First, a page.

I absolutely loved Christmas as a child and I am keen to recreate the same level of magic and excitement for my boys. Yet as I begin to feel Christmassy, I can't help but wonder whether expectations are being set slightly too high nowadays. And I don't mean the expectations of our kids, I mean the expectations we put on ourselves.
I blame the internet. And the telly. A quick browse of Facebook and a watch of the adverts between Emmerdale and Corrie tells me that Christmas prep is no longer just about buying presents, stockpiling alcohol, decorating the tree and choosing which bird* to have. HELL NO. These days it seems Go Large Or Go Home is the mantra of the festive period...
Firstly, it seems there are a million and one 'essential Christmas food' items you need to buy. Like Stollen and Panettone. When did these things become Christmas essentials? I'm not disputing that they are treats traditionally devoured around this time of year but I have quite happily survived three decades of Christmasses without Panefuckingttone. Does nobody whip out the Viennetta anymore?
And actually, the internet suggests we should all be making some Christmas goods too. Christmas cake, Christmas pudding and don't forget the all-important Gingerbread House with intricate icing and jelly sweet detailing. You can buy these things, of course, but people will ask you if you've made one so it might be best to come up with an excuse you're comfortable with (I find 'God no, I can't be arsed with all that shit' gets mixed responses).
I'm already breaking out into sweats about having to make an elaborate sheep onesie when Henry starts school next year, after witnessing parents stressing out on social media about nativity costumes. I was Mary in the nativity play once and I'm pretty sure I wore a bed sheet. Everybody else wore tea towels on their heads. It did the job.
When I was little, I always thought our Christmas tree looked magical. In actual fact, it was probably a bit naf (uneven spread of decorations topped with that god-awful angel hair - does anybody else remember that?) but I can vividly remember standing and looking at the lights with a happy Christmassy glow in my heart. Sadly, a multipack of baubles from BHS and some paper-chains across the ceiling doesn't seem to cut it anymore. Nowadays, I'm told, it's all about hand crocheted decorations, elaborate fairy light displays and sophisticated colour schemes. (I have experienced the frustration of watching a toddler aggressively plonk decorations on the tree, but a quick redistribution to less crowded branches when they are in bed soon fixes that).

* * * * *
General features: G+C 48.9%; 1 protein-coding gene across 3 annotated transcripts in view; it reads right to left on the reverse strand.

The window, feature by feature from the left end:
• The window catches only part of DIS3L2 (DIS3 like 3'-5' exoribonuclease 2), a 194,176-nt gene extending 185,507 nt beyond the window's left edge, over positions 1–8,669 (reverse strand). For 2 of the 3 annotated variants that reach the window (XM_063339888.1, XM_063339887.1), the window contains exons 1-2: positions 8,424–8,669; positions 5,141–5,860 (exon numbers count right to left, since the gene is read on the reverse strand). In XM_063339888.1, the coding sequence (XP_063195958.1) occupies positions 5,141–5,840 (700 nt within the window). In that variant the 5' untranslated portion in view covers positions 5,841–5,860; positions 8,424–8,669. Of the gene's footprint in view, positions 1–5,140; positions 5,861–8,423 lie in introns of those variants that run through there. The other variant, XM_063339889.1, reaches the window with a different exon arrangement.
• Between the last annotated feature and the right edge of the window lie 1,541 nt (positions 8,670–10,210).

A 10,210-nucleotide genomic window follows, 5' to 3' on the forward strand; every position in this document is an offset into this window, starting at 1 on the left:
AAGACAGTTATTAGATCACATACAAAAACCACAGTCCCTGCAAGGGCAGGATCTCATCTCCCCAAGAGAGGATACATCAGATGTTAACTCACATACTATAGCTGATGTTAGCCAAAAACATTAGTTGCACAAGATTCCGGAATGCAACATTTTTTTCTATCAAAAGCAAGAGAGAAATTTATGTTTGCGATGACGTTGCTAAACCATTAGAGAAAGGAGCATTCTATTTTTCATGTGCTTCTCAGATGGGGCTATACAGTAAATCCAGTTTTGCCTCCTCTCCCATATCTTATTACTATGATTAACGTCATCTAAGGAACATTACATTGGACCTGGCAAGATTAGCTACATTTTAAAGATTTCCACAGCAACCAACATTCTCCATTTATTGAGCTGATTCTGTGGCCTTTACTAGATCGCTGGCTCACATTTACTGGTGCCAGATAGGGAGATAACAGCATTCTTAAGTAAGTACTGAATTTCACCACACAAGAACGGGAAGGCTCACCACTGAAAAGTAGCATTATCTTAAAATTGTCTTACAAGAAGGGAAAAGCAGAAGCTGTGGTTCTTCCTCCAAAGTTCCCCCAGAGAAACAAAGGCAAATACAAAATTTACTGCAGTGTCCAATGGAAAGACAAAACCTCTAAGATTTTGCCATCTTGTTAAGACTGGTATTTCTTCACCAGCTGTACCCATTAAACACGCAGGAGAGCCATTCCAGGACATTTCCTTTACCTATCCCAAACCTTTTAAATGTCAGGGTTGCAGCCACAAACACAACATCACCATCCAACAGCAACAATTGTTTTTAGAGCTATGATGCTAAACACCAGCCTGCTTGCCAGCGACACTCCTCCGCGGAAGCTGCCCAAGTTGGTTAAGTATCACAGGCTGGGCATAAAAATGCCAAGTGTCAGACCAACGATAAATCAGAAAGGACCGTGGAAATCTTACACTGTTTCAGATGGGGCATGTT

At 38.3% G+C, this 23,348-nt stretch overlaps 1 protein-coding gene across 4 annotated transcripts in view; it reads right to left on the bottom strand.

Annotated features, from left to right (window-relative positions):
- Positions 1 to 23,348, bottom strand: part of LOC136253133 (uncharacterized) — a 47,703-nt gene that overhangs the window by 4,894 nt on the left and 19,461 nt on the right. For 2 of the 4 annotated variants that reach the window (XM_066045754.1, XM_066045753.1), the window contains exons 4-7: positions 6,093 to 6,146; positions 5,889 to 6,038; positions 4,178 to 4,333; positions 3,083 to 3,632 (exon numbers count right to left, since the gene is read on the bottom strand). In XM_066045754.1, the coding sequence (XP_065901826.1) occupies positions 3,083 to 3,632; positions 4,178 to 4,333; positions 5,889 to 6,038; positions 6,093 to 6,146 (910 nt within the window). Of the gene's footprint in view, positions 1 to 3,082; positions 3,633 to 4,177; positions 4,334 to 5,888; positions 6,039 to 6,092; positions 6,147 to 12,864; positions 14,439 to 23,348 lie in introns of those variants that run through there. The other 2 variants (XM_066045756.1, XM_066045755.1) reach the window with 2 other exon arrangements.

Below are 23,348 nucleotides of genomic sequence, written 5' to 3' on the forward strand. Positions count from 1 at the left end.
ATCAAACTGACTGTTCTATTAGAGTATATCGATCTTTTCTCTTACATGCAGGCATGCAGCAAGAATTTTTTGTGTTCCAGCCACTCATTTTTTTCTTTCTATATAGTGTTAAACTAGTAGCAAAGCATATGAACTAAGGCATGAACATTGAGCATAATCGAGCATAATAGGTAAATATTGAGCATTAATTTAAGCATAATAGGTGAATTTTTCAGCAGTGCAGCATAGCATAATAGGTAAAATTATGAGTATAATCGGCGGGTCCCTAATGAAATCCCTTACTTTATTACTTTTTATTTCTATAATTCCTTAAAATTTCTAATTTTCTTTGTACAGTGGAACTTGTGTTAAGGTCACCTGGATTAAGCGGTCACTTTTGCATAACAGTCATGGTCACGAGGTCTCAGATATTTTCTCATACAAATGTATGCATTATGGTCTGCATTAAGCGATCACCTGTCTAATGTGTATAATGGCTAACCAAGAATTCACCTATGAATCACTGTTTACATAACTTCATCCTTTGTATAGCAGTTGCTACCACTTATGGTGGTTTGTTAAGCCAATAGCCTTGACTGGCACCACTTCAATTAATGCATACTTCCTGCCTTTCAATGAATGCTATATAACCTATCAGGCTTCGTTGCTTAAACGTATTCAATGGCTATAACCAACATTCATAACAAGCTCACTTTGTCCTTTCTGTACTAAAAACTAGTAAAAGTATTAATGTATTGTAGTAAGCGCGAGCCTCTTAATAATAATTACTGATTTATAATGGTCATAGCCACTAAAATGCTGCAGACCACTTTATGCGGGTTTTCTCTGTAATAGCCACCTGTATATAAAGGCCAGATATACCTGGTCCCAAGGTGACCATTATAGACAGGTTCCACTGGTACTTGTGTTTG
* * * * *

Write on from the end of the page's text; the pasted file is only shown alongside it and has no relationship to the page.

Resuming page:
My sister and I often got pyjamas for Christmas (always from M&S, "yay, thanks Nan") but we didn't get a special pair delivered to wear on Christmas Eve. We didn't open Christmas Eve boxes with a personalised ceramic plate for Rudolf's carrot nor did we have a Christmas family photo shoot uploaded to Christmas cards.
I'm fairly certain all the Christmas crafts (Father Christmas with his cotton wool beard and all that jazz) were reserved for school or playgroup. These days we're expected to paint reindeer out of baby footprints and, according to an article I read a week or so ago, Christmas origami is a fun activity to engage in with toddlers. Origami with toddlers! I'll just let that sink in.
I wasn't convinced about the Elf on the Shelf until loads of people reported that elves had proved a powerful tool in encouraging good behaviour (this sounds a lot like bribery, which is where I tend to live as a parent - so we got one). He didn't arrive in time for December 1st and instead arrived on December 5th - on paper this is a Christmas parenting disaster, but in reality it didn't matter one bit.
And when it comes to presents, well, I'm never going to be one of those 'all your children need is love' types, because my son has been sleeping with the Smyths toy catalogue so is clearly hoping for more that just my love. But I see no need to go bananas on the gift-buying. A fat OAP in a red suit takes all the credit anyway.
This isn't a dig at households who go The Whole Christmas Hog. I'm just commenting on the pressure to do it all. The way I see it, you should opt in (or opt out) of the things that suit you and your family. The things you enjoy doing. I won't be making gingerbread houses or handmade crackers anytime soon but if I enjoyed baking and crafting then maybe I would.
When Christmas Eve arrives, you should be able to kick back with a glass of wine in front of the Vicar of Dibley, or do some last minute wrapping to NOW That's What I Call Christmas! without having to worry about rustling up another batch of mince pies.
Do Christmas your way. Don't stress out about the small stuff. Remember to buy sellotape, batteries and Prosecco and it will all be fine.
[*Apparently people aren't content with eating just one bird anymore, either. These days it's all about having a pigeon inside a chicken inside a dog inside a horse. What the chuff is that all about?]Suggest a correction